Education Gadfly Weekly
Volume 12, Number 47
December 20, 2012
Opinion + Analysis
Sandy Hook and school reform
The sorrow remains, but the work goes on
Oh, Starr-y superintendent
Leaders or laggards in the suburbs?
Cause for hope
Our Responsibility, Our Promise: Transforming Educator Preparation and Entry into the Profession
The states take aim at ed schools
The Effects of Texas’s Pre-Kindergarten Program on Academic Performance
Pre-K for the (right) people
The Futures of School Reform
An ed-policy defibrillator
Strategies for Smarter Budgets and Smarter Schools
yes Nathan Levenson / December 12, 2012
This new policy brief by Nathan Levenson, Managing Director at the District Management Council and former superintendent of Arlington (MA) Public Schools, offers informed advice to school districts seeking to provide a well-rounded, quality education to all children in a time of strained budgets. Levenson recommends three strategies: prioritize both achievement and cost-efficiency; make staffing decisions based on student needs, not student preferences; and manage special-education spending for better outcomes and greater cost-effectiveness.
Michael J. Petrilli / December 20, 2012
That it’s taken me so long to write about the horrific acts of violence perpetrated on Newtown, Connecticut, is one indication of how torn up I’ve been about it. As the father of two small boys, this one really hit home. May God bless the children, their educators, and their families.
I can’t get Sandy Hook out of my mind—nor, in one sense, do I really want to.
Photo from the International Business Times.
When we—the Fordham team and many of Flypaper’s readers—pick ourselves up and turn back to our day jobs, the work of school reform, there is an unavoidable question: What does Sandy Hook mean for that work? For our mission of bringing excellence to America’s schools and ramping up opportunity for all children? For the public discourse in which we engage?
One possible answer: nothing. As tragic an event as it was, it’s only loosely related to education policy. A deranged man with access to high-powered weapons chose an elementary school as his target. He might have chosen a hospital, a day camp, or a circus performance. As Americans, it’s absolutely appropriate to debate whether stricter gun controls or reforms to our mental-health system or greater security barriers might help to reduce the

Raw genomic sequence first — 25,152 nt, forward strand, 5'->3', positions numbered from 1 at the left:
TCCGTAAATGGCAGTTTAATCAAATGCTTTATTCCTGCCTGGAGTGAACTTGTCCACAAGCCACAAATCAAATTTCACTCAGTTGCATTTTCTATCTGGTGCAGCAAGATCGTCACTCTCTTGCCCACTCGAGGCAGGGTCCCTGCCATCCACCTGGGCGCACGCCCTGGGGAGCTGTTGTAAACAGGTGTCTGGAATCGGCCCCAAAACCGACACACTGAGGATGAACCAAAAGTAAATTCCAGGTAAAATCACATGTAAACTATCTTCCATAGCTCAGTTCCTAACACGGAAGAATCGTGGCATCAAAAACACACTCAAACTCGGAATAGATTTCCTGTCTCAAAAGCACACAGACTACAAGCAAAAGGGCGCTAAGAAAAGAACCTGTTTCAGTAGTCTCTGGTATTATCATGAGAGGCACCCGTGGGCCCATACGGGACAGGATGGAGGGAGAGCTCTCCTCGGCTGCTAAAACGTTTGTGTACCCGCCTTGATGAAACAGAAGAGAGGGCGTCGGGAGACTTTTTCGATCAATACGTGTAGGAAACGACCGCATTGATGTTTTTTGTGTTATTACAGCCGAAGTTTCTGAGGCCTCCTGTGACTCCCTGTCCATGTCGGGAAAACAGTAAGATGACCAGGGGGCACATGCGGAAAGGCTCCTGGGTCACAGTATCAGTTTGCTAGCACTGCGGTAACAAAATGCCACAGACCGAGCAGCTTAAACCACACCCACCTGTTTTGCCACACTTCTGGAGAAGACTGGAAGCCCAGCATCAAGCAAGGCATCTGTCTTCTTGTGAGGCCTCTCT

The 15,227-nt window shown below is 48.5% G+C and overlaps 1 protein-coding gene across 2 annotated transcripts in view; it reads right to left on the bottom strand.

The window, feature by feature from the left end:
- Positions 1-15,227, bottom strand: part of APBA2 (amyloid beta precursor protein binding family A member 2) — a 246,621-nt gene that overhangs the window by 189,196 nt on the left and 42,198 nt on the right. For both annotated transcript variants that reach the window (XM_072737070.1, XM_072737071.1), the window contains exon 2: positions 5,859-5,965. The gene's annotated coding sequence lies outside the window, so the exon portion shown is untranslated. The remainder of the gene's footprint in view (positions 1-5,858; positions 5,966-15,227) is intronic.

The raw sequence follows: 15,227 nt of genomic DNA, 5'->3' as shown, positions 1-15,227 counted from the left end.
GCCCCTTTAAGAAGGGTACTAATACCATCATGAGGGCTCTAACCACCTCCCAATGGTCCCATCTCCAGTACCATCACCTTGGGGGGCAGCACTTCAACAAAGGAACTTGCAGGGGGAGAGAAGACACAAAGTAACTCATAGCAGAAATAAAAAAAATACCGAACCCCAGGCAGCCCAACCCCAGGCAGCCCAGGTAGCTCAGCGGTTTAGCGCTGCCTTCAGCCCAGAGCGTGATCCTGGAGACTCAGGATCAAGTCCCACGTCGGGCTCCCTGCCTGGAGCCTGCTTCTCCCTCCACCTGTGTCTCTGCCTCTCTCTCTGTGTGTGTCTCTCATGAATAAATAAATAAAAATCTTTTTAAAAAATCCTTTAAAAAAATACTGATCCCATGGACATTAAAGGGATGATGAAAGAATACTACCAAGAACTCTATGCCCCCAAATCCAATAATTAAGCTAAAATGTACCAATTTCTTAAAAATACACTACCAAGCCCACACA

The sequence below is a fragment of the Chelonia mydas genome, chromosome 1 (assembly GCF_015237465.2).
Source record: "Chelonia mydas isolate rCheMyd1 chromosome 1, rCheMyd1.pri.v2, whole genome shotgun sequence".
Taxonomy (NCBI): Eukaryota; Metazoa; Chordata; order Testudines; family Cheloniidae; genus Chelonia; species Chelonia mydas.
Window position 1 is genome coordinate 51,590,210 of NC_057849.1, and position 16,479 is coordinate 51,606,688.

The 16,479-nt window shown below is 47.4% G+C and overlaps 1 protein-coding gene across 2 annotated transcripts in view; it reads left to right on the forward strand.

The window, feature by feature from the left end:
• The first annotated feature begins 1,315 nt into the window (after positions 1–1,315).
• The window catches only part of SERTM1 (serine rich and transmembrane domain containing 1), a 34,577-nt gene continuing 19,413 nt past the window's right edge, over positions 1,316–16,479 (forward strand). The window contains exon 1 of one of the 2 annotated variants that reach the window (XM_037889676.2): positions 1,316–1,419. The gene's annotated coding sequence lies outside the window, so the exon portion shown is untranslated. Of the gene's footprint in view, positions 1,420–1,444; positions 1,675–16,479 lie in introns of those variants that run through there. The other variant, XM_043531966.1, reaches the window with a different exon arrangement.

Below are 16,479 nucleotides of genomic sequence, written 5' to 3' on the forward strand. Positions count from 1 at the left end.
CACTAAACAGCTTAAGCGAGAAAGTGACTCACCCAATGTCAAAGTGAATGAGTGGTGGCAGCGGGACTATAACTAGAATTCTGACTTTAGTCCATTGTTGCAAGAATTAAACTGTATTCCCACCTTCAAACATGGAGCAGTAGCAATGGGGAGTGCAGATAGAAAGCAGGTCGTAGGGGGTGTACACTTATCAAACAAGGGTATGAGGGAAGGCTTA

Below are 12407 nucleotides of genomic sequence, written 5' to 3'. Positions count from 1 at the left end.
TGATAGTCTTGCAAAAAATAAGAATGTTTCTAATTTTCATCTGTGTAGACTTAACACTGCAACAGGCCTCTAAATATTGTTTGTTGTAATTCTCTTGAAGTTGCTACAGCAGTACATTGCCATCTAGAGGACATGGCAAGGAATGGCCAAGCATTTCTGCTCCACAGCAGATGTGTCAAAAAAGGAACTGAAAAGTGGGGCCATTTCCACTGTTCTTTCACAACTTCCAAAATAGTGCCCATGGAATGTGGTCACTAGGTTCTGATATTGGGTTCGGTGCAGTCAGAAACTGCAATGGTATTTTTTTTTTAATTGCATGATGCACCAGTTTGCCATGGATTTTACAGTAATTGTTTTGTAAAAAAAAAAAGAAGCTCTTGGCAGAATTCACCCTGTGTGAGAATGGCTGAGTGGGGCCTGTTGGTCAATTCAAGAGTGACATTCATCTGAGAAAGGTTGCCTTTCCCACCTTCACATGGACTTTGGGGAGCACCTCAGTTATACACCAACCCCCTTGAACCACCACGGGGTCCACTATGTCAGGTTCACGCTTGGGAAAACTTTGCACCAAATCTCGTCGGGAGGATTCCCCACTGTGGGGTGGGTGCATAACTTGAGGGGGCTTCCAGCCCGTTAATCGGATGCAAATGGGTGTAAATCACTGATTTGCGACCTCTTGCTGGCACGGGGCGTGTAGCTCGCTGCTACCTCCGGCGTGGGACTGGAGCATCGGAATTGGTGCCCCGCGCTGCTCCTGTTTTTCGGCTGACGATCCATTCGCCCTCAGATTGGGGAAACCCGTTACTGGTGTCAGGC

Chester E. Finn, Jr. / December 20, 2012
America has nearly 12,000 school superintendents, of whom the overwhelming majority are career educators who have taught in the classroom and risen through the administrative ranks of public education. Most are middle-aged-to-older white males—and almost half say they will retire within five years.
Joshua Starr has emerged as a fully fledged anti-reformer.
Photo from WAMU 88.5.
You wouldn’t necessarily expect them to be ardent change-agents. They’ve lived and worked within this system and will benefit from its pensions in retirement. Why make waves?
To be fair, some are earnest, tireless, and imaginative reformers, bent on altering public education so that it better serves the country’s girls and boys. Among the most nationally visible of these have been Michelle Rhee, Joel Klein, Kaya Henderson, Tom Boasberg, John Deasy, Jean-Claude Brizard, and Andres Alonso. (Several of these, of course, followed non-traditional paths to the corner office.) Others, just as committed to major overhauls, are well known only in their communities, such as Cleveland’s Eric Gordon, Cincinnati’s Mary Ronan, and Dayton’s Lori Ward (if only she had a supportive board). These people strike sparks and light fires.
But thousands of superintendents are more set in their ways, sometimes firefighters but rarely kindlers. They preside (often ably) over “the system as we know it”: holding staff
The Education Gadfly / December 20, 2012
This week, Student Achievement Partners—the group co-founded by Common Core architects David Coleman and Jason Zimba—announced a partnership with the NEA and AFT to develop and disseminate Core-aligned curriculum at no cost to teachers, thanks to a three-year, $11-million grant from The Leona M. and Harry B. Helmsley Charitable Trust. As Kathleen Porter-Magee noted in yesterday’s Common Core Watch, “Given the dearth of quality, CCSS-aligned materials available to teachers who are already working to align their practice to the new standards, this additional investment is welcome.” We eagerly await the materials.
A task force convened to determine whether D.C. charter schools ought to give admissions preference to nearby students came up with a verdict on Friday: While the District should allow charters that move into closed public school buildings to give neighborhood preference, other charter schools should not be compelled (or even allowed) to do so. This is a sensible compromise that will ease the burden on students transitioning from schools that are closing while maintaining a central tenet of the charter school idea: to be open to all students, regardless of home address.